For seasonal and H1N1 flu vaccine sites, check with your doctor or www.masspro.org
The NY Times reports that:
Although it is too early to write the obituary for swine flu, medical experts, already assessing how the first pandemic in 40 years has been handled, have found that while luck played a part, a series of rapid but conservative decisions by federal officials worked out better than many had dared hoped.
Herein Mass, find a couple of interesting factoids in the state’s latest flu report.
As of Dec. 30, the DPH reports that “after an intense peak of activity associated with circulation of 2009 H1N1, ILI (influenza-type illness) has decreased dramatically and for the past two weeks has been in line with what is normally seen at this time of year.”
In mid-Dec, only 17 percent of the cases tests positive from H1N1, compared to 58 percent of cases in early November. In real numbers that’s 42 cases in for the first week of November compared to two in December.
The region with the highest percentages of reported flu symptoms so far this season is the “Outer Boston Metro” region, with 6.7 percent of all cases, compared to 1.8 percent last season. That is worth exploring. Were suburbanites more likely to report the flu or more likely to get it?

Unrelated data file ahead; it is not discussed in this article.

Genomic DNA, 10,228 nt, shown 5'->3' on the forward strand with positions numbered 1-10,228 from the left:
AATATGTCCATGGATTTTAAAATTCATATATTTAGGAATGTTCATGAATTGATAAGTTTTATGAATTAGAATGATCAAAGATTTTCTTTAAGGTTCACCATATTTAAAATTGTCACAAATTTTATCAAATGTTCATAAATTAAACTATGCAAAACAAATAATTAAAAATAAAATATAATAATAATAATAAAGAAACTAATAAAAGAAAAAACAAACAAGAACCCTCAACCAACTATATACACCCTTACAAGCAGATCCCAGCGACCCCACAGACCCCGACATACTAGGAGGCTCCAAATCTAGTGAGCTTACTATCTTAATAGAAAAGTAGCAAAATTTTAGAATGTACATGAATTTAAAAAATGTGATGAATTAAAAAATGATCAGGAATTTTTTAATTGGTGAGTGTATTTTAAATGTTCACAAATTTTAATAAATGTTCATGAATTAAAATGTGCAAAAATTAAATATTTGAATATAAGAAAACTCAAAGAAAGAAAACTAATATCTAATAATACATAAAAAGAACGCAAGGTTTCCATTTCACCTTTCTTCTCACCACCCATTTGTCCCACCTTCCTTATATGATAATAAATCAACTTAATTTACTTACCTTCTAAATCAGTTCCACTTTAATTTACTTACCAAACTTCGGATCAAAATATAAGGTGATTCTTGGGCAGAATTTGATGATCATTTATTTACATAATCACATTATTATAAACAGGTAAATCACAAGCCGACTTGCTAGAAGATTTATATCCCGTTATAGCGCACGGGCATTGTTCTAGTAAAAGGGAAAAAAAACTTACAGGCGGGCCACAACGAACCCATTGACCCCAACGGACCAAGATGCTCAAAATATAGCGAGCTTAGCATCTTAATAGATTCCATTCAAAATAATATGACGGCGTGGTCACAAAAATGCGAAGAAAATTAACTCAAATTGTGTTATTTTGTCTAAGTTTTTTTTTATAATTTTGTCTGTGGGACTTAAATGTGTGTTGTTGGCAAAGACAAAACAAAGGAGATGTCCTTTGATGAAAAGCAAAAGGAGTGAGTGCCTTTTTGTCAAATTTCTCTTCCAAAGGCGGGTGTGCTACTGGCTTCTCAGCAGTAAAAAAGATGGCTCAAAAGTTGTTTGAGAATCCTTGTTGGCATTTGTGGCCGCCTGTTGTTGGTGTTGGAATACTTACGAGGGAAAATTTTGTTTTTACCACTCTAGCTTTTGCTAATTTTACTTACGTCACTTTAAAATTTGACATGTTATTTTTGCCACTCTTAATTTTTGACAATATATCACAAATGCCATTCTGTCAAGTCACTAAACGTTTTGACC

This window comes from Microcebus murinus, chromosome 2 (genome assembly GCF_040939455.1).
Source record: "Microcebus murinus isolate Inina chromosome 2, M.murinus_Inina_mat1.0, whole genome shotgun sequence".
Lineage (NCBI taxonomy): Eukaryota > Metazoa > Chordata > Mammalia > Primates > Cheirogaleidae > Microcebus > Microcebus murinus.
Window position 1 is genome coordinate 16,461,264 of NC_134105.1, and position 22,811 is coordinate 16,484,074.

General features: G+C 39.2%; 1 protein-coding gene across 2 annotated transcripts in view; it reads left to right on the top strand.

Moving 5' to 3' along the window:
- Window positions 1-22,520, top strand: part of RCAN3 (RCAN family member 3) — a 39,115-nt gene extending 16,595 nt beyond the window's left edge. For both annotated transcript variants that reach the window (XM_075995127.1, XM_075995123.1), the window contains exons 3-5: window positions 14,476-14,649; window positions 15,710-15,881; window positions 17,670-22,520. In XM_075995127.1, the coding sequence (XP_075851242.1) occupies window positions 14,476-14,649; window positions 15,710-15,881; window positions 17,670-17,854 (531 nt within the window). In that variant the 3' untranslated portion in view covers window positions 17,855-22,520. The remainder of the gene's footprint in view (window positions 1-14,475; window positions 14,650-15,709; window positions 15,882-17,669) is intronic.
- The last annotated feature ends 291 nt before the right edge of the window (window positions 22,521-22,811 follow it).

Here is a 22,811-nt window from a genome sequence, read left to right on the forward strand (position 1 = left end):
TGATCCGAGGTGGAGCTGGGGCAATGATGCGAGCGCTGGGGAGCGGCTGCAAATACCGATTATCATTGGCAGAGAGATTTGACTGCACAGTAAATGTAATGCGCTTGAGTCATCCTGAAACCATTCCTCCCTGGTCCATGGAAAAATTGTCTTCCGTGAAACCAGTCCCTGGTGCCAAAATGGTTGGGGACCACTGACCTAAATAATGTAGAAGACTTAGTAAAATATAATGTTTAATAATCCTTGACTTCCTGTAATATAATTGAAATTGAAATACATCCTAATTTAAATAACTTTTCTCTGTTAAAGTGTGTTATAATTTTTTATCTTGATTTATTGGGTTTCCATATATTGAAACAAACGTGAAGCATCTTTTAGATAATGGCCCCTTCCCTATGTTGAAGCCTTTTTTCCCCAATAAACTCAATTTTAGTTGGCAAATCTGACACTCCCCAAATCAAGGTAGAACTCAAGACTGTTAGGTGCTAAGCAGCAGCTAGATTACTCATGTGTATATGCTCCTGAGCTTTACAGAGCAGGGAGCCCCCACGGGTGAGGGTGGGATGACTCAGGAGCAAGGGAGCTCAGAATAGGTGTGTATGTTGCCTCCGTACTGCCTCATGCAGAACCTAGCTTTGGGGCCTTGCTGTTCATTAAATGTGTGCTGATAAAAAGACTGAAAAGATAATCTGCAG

Global health officials’ response to the swine-flu pandemic reflects major improvements in flu-fighting capabilities in recent years, but limited vaccine supplies, crowded emergency rooms, and other challenges show they still aren’t fully equipped to combat a deadlier scourge, the World Health Organization’s chief said.
While a second wave of infections caused by the H1N1 virus has ebbed in North America and Western Europe, transmission of flu remains intense in Central and Eastern Europe and parts of southern Asia, and health authorities must monitor its spread for another year or more, WHO Director-General Margaret Chan said in an interview this week.